Concern as grouse numbers fall by 22%

NEW conservation efforts are being planned to halt the decline of the black grouse, which has disappeared from many parts of Britain.

The birds were once found across the country, but the latest national survey, covering Scotland, England and Wales, shows the total of displaying males fell from 6,506 in 1995-96 to 5,078 in 2005, a drop of 22 per cent.

The bird has retreated northwards as numbers fall and Scotland now holds the bulk of the population, although it has shown a decrease here also. Scotland has 66 per cent of the British population but the number of males has dropped by 29 per cent - from 4,719 to 3,344 - according to the survey.

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The biggest declines were found in Lothian and Borders (69 per cent), Dumfries and Galloway and southern Argyll (49 per cent).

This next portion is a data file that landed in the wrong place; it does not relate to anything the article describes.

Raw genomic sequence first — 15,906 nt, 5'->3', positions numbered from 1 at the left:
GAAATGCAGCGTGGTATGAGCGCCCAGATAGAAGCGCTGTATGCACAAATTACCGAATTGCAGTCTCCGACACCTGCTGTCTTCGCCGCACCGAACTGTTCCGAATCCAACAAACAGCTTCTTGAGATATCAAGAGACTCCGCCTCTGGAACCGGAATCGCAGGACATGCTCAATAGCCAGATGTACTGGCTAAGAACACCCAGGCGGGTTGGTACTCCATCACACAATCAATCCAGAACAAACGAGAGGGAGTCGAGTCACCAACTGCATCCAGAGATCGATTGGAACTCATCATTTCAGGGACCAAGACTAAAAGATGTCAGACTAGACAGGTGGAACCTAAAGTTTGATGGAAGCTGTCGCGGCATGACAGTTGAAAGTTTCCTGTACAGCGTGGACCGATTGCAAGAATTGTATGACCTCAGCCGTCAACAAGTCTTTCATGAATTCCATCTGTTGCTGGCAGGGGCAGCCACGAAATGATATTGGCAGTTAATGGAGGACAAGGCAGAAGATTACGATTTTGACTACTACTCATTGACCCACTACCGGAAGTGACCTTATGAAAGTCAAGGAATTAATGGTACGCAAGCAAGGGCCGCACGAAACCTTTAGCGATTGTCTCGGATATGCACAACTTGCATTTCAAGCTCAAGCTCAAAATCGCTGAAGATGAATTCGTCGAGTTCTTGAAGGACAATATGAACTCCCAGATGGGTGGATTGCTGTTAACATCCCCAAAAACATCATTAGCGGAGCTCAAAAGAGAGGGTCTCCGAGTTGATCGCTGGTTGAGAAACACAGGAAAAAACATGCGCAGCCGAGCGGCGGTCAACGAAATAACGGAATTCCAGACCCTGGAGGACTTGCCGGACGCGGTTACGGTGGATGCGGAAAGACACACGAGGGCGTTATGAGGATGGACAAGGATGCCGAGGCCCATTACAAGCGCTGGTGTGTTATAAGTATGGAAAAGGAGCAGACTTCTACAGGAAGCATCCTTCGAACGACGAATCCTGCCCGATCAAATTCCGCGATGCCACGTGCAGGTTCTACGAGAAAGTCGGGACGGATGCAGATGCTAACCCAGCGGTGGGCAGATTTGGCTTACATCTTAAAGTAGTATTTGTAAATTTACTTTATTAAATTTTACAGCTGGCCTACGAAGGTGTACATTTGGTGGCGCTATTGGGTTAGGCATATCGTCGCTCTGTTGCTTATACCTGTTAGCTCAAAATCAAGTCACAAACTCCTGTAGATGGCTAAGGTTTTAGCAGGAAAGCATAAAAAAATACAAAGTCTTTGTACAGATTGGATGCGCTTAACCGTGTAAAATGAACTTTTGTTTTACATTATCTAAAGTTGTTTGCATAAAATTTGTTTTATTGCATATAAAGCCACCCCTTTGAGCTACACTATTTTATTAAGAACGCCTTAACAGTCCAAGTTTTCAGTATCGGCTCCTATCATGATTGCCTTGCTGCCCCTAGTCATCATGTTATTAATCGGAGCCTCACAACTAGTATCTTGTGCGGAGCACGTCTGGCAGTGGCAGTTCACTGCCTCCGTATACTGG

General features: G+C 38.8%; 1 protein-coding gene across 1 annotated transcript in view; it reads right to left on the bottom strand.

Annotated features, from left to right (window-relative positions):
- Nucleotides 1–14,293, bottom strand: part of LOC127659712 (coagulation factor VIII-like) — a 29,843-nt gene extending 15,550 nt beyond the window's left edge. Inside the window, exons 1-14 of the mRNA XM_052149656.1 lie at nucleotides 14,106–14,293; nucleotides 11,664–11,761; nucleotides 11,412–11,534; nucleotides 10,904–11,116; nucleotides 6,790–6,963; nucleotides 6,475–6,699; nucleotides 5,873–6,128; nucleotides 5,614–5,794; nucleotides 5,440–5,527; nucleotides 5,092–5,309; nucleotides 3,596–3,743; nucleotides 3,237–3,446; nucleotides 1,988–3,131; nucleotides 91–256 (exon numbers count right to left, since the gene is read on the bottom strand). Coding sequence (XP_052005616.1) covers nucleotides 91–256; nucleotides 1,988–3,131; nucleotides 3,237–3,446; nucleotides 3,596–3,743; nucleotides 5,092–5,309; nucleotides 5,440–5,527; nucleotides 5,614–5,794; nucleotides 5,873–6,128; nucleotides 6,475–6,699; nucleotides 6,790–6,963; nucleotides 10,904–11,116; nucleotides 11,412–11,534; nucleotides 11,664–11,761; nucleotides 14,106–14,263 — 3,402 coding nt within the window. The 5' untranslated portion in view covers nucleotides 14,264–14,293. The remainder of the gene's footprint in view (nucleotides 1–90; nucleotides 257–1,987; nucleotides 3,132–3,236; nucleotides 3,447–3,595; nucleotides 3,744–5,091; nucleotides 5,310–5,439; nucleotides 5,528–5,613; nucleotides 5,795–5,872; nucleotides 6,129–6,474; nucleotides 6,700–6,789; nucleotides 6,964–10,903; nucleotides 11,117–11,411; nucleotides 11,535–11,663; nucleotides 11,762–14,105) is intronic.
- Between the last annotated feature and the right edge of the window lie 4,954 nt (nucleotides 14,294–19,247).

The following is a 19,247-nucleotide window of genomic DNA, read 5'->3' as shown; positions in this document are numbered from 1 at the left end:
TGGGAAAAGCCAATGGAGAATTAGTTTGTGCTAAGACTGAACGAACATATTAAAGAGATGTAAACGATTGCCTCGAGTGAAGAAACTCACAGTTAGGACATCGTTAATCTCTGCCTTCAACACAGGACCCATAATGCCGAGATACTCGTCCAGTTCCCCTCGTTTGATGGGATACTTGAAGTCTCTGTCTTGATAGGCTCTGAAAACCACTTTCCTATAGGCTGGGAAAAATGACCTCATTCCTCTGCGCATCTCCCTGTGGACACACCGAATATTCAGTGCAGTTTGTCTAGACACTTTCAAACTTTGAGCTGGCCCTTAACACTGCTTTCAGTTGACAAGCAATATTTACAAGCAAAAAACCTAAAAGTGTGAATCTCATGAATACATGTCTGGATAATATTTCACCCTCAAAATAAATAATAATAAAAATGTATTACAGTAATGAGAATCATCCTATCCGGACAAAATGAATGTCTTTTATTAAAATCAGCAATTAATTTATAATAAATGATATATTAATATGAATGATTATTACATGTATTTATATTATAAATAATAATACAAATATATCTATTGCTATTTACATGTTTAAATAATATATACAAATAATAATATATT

Stuart Housden, the Royal Society for the Protection of Birds' Scotland director, said:

"The black grouse requires a mix of forest edge and moorland habitats to thrive. The work to create the conditions that the bird needs can be funded through grants to landowners.

"It is important that these resources are well directed to ensure the maximum benefit for black grouse will be delivered."

But the Scottish Gamekeepers' Association (SGA) has questioned the RSPB's plans. Alex Hogg, the SGA chairman, agreed that every effort must be made to enhance the black grouse's chances of survival, but said a recent scientific report showed that the decline of the birds was mainly blamed on falcons and hawks.